Low stomach acid has been linked to this increasingly prevalent skin problem.
Afflicting at least 14 million Americans, rosacea is a chronic skin condition that causes redness and pimples on the chin, cheeks, forehead, and particularly the nose. No healthy blush, this redness is truly embarrassing—and it can hurt, much the way burning, stinging, and sunburned skin does.
If bumps and pimples aren’t enough, rosacea can lead to tiny, red veins that look like spider webs on the face. And this condition sometimes spreads to the eyes, making them feel dry, gritty, and irritated, while eyelids look red and swollen.
Without treatment, ocular rosacea may cause serious eye problems. Equally worrisome, facial rosacea can cause knobby bumps on the cheeks and nose that multiply, eventually leading to swollen, waxy-looking tissue and a bulbous nose if not treated.
Risk factors include fair skin, a family history of rosacea, and numerous triggers that may vary for different individuals: corticosteroids, drugs that dilate the blood vessels (including some blood pressure meds), hot baths and saunas, hot foods and beverages, spicy foods, stress (particularly anger or embarrassment), strenuous exercise, sunlight, and temperature extremes.
Rosacea tends to be more serious for men if they ignore this problem. But it strikes women more often, particularly during the menopause transition. Anyone between the ages of 20 and 60 may develop this condition.
The medical community can’t say for sure what exactly causes rosacea. But recent Greek research links chronic sun exposure to this condition, so use natural sun protection (with SPF of 15 or higher) that blocks UVA and UVB radiation.
If you blush easily and show signs of rosacea, record what you’re eating and drinking to help identify your own triggers. Cheese, chocolate, citrus fruits and juices, nightshade family veggies (eggplant and tomatoes), and seafood (lobster and shrimp) worsen this condition in some people.
Also avoid sugary and refined foods with artificial food coloring, preservatives, and MSG. Aspartame and NutraSweet cause noticeable flushing in many people with rosacea.
Blackberries, blueberries, and cherries are vascular constrictors that assist in reducing redness. I’ve found that flavonoid-rich cranberries tonify blood vessels, helping to reduce the redness of rosacea. Drinking Cranberry H2O (you’ll find the recipe in Fat Flush for Life) throughout the day may be one reason Fat Flushers comment on how much better their skin looks.
The Right Treatment
Because rosacea tends to be cyclical, periodic detox is useful. Just be sure to modify your detox program to meet your body’s seasonal needs as Fat Flush for Life does. In winter, that means warming foods (like Hot Lemon Toddy, which kick-starts elimination in cold weather, soups, and steamed veggies) rather than raw foods. Always allow hot beverages to cool at least to body temperature to avoid facial flushing.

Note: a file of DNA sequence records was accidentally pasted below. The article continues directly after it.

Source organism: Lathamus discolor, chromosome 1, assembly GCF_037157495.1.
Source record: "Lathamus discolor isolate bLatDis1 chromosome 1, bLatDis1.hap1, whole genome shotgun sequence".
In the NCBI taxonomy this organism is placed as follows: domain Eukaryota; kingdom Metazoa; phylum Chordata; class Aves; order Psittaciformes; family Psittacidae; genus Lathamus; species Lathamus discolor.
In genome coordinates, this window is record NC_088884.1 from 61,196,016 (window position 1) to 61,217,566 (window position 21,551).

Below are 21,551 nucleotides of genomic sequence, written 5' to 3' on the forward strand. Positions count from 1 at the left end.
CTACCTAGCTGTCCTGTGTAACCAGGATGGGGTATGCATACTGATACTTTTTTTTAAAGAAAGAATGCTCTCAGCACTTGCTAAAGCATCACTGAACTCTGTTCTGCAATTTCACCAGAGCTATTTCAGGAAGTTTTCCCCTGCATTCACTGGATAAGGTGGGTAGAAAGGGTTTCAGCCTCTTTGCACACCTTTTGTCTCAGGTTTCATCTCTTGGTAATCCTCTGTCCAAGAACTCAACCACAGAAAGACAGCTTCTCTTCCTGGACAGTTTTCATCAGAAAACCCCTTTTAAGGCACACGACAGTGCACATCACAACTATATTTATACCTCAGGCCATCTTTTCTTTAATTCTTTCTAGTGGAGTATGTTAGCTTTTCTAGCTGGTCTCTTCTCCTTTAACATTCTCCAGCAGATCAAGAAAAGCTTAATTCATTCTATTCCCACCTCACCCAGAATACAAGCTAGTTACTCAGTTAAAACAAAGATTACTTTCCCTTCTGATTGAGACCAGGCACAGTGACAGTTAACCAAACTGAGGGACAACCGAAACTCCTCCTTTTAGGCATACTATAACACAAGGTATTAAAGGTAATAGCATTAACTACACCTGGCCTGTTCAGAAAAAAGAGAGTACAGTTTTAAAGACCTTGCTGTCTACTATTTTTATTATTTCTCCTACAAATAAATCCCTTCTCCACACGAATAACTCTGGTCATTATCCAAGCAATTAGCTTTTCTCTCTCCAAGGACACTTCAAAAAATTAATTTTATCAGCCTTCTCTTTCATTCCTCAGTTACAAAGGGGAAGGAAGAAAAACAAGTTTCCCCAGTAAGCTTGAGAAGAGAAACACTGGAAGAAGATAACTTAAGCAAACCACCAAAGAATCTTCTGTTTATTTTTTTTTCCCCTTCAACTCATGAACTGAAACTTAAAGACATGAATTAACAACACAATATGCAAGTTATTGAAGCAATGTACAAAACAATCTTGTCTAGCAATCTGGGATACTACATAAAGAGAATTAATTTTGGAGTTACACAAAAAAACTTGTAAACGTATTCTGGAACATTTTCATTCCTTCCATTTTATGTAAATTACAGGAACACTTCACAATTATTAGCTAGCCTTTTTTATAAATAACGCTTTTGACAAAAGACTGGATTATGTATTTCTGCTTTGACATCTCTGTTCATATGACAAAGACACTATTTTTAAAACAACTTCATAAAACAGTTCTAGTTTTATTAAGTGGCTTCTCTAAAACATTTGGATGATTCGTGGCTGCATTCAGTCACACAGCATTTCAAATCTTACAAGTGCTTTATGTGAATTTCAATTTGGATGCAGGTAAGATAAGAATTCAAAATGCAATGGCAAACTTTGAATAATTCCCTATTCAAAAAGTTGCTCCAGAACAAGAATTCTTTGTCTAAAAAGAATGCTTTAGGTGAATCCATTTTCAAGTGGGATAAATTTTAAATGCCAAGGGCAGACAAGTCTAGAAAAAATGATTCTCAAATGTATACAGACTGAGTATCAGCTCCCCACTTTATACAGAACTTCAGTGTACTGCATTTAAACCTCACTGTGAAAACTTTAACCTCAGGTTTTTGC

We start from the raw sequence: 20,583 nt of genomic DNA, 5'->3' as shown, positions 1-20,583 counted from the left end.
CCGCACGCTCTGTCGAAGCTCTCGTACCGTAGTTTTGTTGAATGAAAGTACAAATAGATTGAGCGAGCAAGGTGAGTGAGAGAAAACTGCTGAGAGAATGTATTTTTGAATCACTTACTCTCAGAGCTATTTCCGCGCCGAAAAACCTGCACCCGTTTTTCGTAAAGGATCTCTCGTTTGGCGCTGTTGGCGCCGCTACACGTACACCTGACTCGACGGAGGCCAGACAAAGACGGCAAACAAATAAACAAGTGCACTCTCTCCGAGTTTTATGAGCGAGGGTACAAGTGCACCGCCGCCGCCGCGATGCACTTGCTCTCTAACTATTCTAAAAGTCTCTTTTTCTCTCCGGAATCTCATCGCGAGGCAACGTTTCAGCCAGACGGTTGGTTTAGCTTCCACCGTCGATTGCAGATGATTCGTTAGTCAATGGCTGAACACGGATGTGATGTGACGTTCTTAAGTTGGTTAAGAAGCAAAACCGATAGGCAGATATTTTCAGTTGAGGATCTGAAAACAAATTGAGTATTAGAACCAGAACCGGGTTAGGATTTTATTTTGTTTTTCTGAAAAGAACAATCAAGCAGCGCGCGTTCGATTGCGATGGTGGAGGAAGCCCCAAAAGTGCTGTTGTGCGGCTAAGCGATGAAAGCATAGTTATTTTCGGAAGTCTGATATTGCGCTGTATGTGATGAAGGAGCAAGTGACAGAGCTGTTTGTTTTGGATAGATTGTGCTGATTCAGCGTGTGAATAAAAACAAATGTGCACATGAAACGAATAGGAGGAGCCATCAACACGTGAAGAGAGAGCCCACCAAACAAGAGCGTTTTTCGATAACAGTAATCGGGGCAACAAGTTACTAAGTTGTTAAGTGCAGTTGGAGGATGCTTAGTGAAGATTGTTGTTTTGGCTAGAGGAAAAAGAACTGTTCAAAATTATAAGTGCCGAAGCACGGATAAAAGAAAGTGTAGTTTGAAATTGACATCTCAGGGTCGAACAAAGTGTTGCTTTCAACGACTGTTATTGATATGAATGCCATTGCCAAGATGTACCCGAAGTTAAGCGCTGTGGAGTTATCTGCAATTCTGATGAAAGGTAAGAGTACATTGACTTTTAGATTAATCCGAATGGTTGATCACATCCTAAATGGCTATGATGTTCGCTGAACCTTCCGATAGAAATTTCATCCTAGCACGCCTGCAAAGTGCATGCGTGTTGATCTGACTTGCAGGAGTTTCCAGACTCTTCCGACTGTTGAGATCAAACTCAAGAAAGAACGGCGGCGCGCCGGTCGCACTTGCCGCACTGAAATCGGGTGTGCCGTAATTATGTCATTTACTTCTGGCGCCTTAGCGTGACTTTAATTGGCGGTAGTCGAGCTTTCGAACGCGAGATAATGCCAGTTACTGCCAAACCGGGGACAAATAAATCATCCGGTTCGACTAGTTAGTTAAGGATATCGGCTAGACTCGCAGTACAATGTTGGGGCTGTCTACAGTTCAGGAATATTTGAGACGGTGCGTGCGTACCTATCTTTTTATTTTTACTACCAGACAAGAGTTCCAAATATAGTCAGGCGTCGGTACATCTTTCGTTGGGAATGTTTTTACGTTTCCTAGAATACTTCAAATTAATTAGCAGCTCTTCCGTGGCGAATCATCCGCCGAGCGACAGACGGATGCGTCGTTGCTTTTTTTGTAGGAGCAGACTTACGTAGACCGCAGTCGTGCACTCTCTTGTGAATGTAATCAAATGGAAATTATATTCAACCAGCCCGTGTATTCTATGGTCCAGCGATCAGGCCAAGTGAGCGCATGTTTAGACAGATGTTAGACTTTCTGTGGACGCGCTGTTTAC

I’m a great believer that beauty is far more than skin deep. Both B vitamins and GLA will help improve your complexion. I’ve also seen many women obtain outstanding results from progesterone, which makes sense since hormonal changes often trigger rosacea.
Above all, treat your skin very gently: Don’t rub or touch your face too often. Avoid facial products containing alcohol or other irritants. Use only those labeled non-comedogenic to prevent clogged pores.
The American Academy of Dermatology has found topical creams with green tea helpful for rosacea, and another study has shown that topical vitamin B3 (niacin) improves this condition. According to research at the University of British Columbia, a natural cream with azelaic acid is as effective as topical metronidazole in treating pimples—and slightly better at reducing redness without encouraging the growth of fungus or drug-resistant bacteria.
Doctors often prescribe oral antibiotics (because they work faster than topical drugs) for their anti-inflammatory properties. Even so, you may need to take these meds for a month or so before you see results—and they can cause diarrhea and other digestive distress.
Interestingly, research has linked rosacea to low stomach acid. For most people, hydrochloric acid (HCl) or stomach acid, which knocks out dangerous bacteria—but not friendly flora—appears to work as a natural antibiotic, without causing the unwanted side effects of these medicines—including drug-resistant “superbugs.”
The Acid Test
Unless you have ulcers or have been diagnosed with a pre-ulcerative condition, you might want to test for HCl, the good stomach acid. Take 500 to 550 mg of betaine hydrochloride (combined with pepsin) with your next meal and carefully observe how you feel.
A burning belly or face probably means that you already have sufficient stomach acid—and may, instead, benefit from taking digestive enzymes with meals to support nutrient absorption. But if you don’t notice any extreme symptoms, do as I do and take a formula like HCL + 2 to restore normal acidity and ensure you’re absorbing the nutrients in your diet and supplements.